What Can We Learn from P&G’s New Laundry Pods?

Judging for the response to P&G’s new laundry pods, there isn’t much excitement about this latest innovation in laundry care.  Maybe it is due to the fact that a lot of innovation these days has been called “game changing” when it really only is a line extension or product improvement.  There is a lot of hyperbole in the world of innovation, always looking for the next “disruptive” innovation.  Maybe it is a sign of the times with so much happening in the online and technology world (facebook, twitter, foursquare, iPhone4, tablet computers, etc.).  It is good to strive for these types of innovation to create “blue oceans”.  But it should not be the end-all-be-all.

Good innovation, just like life in general, is about balance.  You need the right mix of products, pearls and all.  The key is good portfolio management so you can play to your core strengths in critical strategic areas.  Though it is good to strive for disruptive innovation, it is not realistic to achieve it every time you launch a new product.

Good innovation is about fulfilling a consumer need.  If you can achieve it with “game changing” innovation, that’s great, but it does not always have to be that way.  In consumer testing, P&G says that consumers love the convenience of having a pre-measured pod to get “excellent results with minimal time and effort.”  That is the need the pods are fulfilling.  One need they are not fulfilling is that of consumers washing less than a full load.  For that need, the innovative method® pump product, mentioned in one of my previous post, might be better suited.

As Robert Cooper wrote in his book “Winning At New Products”, there are different types of innovation.  They all play a critical role in a product portfolio and should be used to achieve strategic goals set: New to the world, new to the company, new to the category, product improvement, line extension, cost reduction.

Innovation is hard work.  Innovation is a continuous process.  It doesn’t stop with the launch of a product.  Far from it, it is omnipresent and requires to continually improve, research, challenge, dream, etc.

P&G’s launch of Tide Pods is just that.  Having failed in the 1960s with its Salvo tablets and seeing its competition fail in the 1990s with their improved versions, P&G has continued to research for the right technology and the right time to address a consumer need.  Despite failures and competitive entries, P&G is re-entering the laundry pod category.  It is not easy to come back from failure and it certainly is not easy to try something again after failure.  The Tide Pods are fulfilling a specific consumer need that fits into the Tide product portfolio.  They may not be new to the world nor to the company or category, but I am sure they are achieving a strategic goal within the Tide portfolio.  There is a lot we can learn from that.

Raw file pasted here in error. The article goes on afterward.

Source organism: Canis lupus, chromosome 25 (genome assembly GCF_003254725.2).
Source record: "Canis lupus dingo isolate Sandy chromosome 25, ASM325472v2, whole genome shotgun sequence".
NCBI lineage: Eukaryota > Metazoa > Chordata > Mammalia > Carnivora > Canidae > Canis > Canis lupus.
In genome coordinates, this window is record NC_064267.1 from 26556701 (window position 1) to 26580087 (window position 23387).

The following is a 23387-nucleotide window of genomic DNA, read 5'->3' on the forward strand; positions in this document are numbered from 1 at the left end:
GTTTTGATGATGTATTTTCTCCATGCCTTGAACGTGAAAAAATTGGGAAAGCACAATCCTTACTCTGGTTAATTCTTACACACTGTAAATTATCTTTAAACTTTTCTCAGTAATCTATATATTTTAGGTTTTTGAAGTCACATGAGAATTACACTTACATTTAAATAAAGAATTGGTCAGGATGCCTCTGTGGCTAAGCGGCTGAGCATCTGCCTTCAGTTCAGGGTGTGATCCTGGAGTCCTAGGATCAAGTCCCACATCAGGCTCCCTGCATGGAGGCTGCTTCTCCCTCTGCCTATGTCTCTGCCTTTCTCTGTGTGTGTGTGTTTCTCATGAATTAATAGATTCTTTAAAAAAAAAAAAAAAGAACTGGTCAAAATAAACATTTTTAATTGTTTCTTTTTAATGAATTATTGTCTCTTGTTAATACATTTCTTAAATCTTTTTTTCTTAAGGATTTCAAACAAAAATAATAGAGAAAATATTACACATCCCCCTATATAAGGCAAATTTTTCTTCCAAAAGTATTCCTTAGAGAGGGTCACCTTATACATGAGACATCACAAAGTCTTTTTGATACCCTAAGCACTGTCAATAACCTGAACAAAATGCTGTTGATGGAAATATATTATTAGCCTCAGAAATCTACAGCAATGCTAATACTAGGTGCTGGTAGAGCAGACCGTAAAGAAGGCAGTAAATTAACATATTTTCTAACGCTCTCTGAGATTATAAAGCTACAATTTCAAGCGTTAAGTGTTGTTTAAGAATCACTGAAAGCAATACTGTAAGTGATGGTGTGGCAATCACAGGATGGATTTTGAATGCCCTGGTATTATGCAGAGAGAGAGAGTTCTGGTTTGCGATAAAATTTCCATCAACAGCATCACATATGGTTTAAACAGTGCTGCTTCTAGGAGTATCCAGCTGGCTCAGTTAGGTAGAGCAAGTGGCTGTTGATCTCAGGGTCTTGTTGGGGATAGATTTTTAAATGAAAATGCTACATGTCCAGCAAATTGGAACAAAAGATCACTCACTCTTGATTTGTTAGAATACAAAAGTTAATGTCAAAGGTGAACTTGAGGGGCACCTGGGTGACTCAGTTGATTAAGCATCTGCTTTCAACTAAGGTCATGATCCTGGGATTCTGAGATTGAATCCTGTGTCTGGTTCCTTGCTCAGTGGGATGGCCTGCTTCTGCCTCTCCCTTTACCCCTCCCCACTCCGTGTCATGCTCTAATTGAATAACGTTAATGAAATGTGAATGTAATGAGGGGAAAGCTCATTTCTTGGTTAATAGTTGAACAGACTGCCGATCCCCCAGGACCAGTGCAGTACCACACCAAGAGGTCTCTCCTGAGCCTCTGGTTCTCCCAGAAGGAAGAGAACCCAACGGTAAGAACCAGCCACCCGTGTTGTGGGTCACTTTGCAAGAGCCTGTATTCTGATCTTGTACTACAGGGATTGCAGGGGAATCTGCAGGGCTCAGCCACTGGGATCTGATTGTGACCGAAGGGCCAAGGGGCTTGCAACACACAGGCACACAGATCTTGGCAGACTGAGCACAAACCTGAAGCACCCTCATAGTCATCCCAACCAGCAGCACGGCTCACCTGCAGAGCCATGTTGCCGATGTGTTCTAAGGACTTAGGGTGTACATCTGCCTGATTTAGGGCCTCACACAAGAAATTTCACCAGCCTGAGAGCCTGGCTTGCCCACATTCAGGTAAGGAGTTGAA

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About Stephane

Stephane Bardin has a deep understanding of consumers, combining go-to-market strategy and successful execution to drive sales growth. He is a strong marketing executive with strategic consumer and analytical talents in growing brands in the US and internationally. He is a consumer catalyst, producing results for: - Budweiser Beer - McDonald's - Hasbro - Pfizer - Kraft - Starbucks - Bumble Bee - Designer Whey - Aquafina - Tropicana - BRISK - Pepsi and more • Drove Budweiser Beer achievement of #1 foreign beer brand recognition in China. • Developed strategies to re-launch McDonald’s chicken sandwiches. • Developed top-line revenue stream for Bumble Bee in two new markets • Created the best-ever consumer promotion for Unilever brands. Stephane has a reputation for conceptualizing and executing integrated consumer marketing programs that positively impact P&L results. Stephane Bardin is an expert in using new technologies and media to connect consumers with brands and drive bottom-line results. He is a collaborative contributor who is an expert at building brand equity, loyalty, and ROI for highly recognized consumer products and brands. He has demonstrated performance using key levers of marketing to drive strategy and sales growth: advertising vehicles, consumer promotions, consumer/market research/syndicated data, new product development/innovation, multicultural marketing, interactive/digital/mobile/social media, SEO, public relations, shopper marketing, and partnership/alliance marketing. • Positive P&L Impact and Growth • Branding / Equity Building • Strategic Alliances / Partnerships • New Product Development / Innovation • Social Media/Online/Ecommerce Marketing • Cross-functional / Cultural Team Leadership • Strategic Planning /Tactical Execution • Syndicated Data Analysis and BASES • Advertising and Sales Promotion • Shopper Marketing • Trademark Management • Global Marketing Strategy
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